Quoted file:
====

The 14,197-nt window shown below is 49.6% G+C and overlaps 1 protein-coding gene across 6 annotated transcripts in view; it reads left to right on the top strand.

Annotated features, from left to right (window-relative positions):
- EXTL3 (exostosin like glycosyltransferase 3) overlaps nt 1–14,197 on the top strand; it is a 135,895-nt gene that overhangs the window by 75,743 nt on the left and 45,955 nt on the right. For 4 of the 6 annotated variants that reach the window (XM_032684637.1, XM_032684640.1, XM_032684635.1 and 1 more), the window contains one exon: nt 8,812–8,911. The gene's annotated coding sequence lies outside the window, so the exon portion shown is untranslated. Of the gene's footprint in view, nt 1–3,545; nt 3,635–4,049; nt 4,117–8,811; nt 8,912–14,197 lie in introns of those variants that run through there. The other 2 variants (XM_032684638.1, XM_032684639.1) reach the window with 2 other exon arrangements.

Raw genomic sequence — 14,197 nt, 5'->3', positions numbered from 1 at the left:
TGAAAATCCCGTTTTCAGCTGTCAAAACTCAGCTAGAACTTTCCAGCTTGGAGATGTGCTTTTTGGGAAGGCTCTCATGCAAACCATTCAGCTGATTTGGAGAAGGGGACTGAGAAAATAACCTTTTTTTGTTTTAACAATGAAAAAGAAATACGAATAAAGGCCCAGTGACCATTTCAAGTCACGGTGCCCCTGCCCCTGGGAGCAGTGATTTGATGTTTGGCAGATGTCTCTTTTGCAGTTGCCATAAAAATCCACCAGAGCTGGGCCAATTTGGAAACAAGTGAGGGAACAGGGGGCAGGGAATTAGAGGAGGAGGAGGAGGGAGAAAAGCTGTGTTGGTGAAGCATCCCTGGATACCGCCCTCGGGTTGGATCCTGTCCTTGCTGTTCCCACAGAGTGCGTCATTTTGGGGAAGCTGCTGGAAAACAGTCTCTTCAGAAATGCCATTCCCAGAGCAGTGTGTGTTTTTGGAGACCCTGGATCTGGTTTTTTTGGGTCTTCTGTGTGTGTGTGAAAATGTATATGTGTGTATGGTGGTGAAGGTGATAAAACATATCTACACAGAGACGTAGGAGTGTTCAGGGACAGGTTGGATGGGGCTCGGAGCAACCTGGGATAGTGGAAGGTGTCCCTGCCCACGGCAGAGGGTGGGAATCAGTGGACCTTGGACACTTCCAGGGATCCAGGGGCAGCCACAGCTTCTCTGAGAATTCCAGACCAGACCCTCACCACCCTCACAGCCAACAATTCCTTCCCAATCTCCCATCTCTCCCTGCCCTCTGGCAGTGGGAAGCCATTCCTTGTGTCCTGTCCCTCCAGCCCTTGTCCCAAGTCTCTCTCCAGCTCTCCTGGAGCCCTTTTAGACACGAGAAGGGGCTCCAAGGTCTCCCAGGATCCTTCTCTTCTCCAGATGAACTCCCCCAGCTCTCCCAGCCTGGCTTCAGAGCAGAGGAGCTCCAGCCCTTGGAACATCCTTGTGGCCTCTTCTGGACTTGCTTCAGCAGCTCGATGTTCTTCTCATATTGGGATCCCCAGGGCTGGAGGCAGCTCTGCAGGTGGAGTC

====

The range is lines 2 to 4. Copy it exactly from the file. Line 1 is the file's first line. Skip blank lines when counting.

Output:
Annotated features, from left to right (window-relative positions):
- EXTL3 (exostosin like glycosyltransferase 3) overlaps nt 1–14,197 on the top strand; it is a 135,895-nt gene that overhangs the window by 75,743 nt on the left and 45,955 nt on the right. For 4 of the 6 annotated variants that reach the window (XM_032684637.1, XM_032684640.1, XM_032684635.1 and 1 more), the window contains one exon: nt 8,812–8,911. The gene's annotated coding sequence lies outside the window, so the exon portion shown is untranslated. Of the gene's footprint in view, nt 1–3,545; nt 3,635–4,049; nt 4,117–8,811; nt 8,912–14,197 lie in introns of those variants that run through there. The other 2 variants (XM_032684638.1, XM_032684639.1) reach the window with 2 other exon arrangements.

Raw genomic sequence — 14,197 nt, 5'->3', positions numbered from 1 at the left: